1. A split into confederated churches – The United Methodist Church would split into two or more denominations with different stances on homosexuality. The two (or more) denominations would enter into an ecumenical agreement to mutually recognize members and, when they meet requirements, ministers. The two denominations would also continue to support joint ministries through shared boards and agencies and collaborative committees. The degree of collaboration and cooperation is a big question in this option. Another big question is whether the split would apply to any branches of The United Methodist Church outside the US.

2. US geographic central conferences – The five US jurisdictions (or some other configuration of geographic areas) become central conferences. Central conferences have the power to adapt portions of the Book of Discipline. Sexuality is placed in that portion to allow some parts of the church to maintain a traditional stance, others to adopt an affirming stance, and perhaps others to choose a local option. Presumably central conferences outside the US would have this option, too, though other than possibly parts of Europe, it seems unlikely any would.

3. US theological central conferences – The US is divided into central conferences, as above, but rather than rely on geography as a proxy for theology, the central conferences are explicitly based on theological convictions over sexuality.

Of these three, the first seems most likely, but the latter two may still be possibilities.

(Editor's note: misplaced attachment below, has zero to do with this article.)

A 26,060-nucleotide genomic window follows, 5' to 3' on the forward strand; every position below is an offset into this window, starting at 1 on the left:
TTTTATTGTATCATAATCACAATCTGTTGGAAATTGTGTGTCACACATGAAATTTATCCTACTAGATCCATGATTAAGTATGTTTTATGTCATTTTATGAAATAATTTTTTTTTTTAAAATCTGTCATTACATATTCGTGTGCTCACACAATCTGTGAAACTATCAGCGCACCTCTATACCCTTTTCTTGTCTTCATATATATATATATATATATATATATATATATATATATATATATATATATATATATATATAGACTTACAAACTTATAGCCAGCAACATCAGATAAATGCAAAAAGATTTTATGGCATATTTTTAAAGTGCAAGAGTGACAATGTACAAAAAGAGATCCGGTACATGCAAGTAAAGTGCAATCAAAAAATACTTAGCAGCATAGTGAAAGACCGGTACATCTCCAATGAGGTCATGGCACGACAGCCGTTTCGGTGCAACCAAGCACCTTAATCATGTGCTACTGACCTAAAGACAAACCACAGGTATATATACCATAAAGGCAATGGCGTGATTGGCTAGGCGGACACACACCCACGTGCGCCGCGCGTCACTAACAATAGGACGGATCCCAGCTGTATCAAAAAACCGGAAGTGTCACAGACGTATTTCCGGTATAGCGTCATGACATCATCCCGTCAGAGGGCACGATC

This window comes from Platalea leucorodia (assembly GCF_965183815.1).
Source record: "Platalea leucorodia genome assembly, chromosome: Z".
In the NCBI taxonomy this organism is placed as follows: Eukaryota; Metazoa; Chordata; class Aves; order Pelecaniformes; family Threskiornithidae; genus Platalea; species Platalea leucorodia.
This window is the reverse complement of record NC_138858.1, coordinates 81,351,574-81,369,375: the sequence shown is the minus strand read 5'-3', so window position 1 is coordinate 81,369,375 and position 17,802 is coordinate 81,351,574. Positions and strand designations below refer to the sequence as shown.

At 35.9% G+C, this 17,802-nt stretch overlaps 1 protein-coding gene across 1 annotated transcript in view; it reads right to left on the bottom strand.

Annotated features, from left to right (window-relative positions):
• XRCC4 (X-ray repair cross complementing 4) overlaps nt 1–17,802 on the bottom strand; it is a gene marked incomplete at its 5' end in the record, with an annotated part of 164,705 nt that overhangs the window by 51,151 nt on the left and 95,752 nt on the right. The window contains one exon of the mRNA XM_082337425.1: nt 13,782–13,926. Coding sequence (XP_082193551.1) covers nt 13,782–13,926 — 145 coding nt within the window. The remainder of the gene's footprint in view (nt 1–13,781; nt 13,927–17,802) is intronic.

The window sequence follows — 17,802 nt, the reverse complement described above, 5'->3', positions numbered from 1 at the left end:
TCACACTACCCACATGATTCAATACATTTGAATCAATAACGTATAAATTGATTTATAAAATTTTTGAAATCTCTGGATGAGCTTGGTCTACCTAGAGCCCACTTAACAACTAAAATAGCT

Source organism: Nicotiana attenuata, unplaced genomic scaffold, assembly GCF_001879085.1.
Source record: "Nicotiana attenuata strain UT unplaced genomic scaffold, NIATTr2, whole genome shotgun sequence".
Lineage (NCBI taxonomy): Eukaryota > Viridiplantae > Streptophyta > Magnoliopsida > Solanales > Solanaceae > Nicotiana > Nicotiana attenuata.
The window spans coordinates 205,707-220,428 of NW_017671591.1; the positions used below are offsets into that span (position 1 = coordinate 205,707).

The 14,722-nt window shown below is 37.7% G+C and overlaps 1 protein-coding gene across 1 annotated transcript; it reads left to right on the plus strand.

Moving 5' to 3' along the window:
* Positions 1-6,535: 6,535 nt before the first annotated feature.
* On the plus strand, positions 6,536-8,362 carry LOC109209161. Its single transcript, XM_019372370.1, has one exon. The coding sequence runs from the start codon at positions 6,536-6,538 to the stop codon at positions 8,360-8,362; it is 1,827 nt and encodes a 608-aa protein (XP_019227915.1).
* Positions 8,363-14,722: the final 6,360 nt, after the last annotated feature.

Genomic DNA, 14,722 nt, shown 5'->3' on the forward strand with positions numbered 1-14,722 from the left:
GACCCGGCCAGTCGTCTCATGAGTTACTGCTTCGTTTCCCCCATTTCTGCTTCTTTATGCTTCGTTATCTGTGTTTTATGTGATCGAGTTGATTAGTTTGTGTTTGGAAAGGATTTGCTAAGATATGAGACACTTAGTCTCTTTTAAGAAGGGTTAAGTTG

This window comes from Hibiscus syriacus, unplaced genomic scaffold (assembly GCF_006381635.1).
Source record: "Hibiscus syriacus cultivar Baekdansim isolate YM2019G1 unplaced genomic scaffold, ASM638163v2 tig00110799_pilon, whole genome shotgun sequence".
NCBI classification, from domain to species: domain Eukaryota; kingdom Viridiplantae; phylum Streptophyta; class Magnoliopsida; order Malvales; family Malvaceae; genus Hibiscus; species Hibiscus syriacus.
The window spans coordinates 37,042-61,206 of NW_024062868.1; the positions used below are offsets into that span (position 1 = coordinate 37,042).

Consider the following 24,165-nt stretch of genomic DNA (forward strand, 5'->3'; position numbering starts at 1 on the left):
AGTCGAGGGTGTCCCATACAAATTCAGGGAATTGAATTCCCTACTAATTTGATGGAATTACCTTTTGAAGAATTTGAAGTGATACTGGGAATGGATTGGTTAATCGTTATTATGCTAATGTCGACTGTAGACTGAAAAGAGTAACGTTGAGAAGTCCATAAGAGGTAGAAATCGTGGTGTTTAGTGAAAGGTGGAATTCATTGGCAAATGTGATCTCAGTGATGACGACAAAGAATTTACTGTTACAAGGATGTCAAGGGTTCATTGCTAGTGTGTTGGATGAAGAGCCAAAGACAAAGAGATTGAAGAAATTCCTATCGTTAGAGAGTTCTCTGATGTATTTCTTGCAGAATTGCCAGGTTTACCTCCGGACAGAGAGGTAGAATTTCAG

The bishops also indicated that whichever proposal they put forward will include a “gracious way of exit for those who feel called to exit from the denomination.” This pressure-valve release, if you will, allows a strongly dissenting minority to leave the denomination, presumably through relaxation of the trust clause, thus allowing congregations to take their church property with them.

Whichever of these five (two clearly indicated and three possible) proposals the Commission on a Way Forward and Council of Bishops ultimately recommend; General Conference will then need to vote on the recommendation. Again, there are several different possibilities for what the General Conference will do.

1. General Conference approves proposal – This is the most straight-forward scenario, though not necessarily what will happen.

2. General Conference significantly alters proposal – The bishops put forward a proposal, but General Conference delegates are not completely happy with it. They significantly alter the details of the proposal (especially possible if it’s one of the confederated church or US central conference proposals).

3. General Conference rejects proposal, approves alternative model indicated by bishops – Instead of merely changing the bishops’ recommendation, the General Conference may reject it in favor of a completely different proposal, substituting one of the other three models mentioned by the Council of Bishops.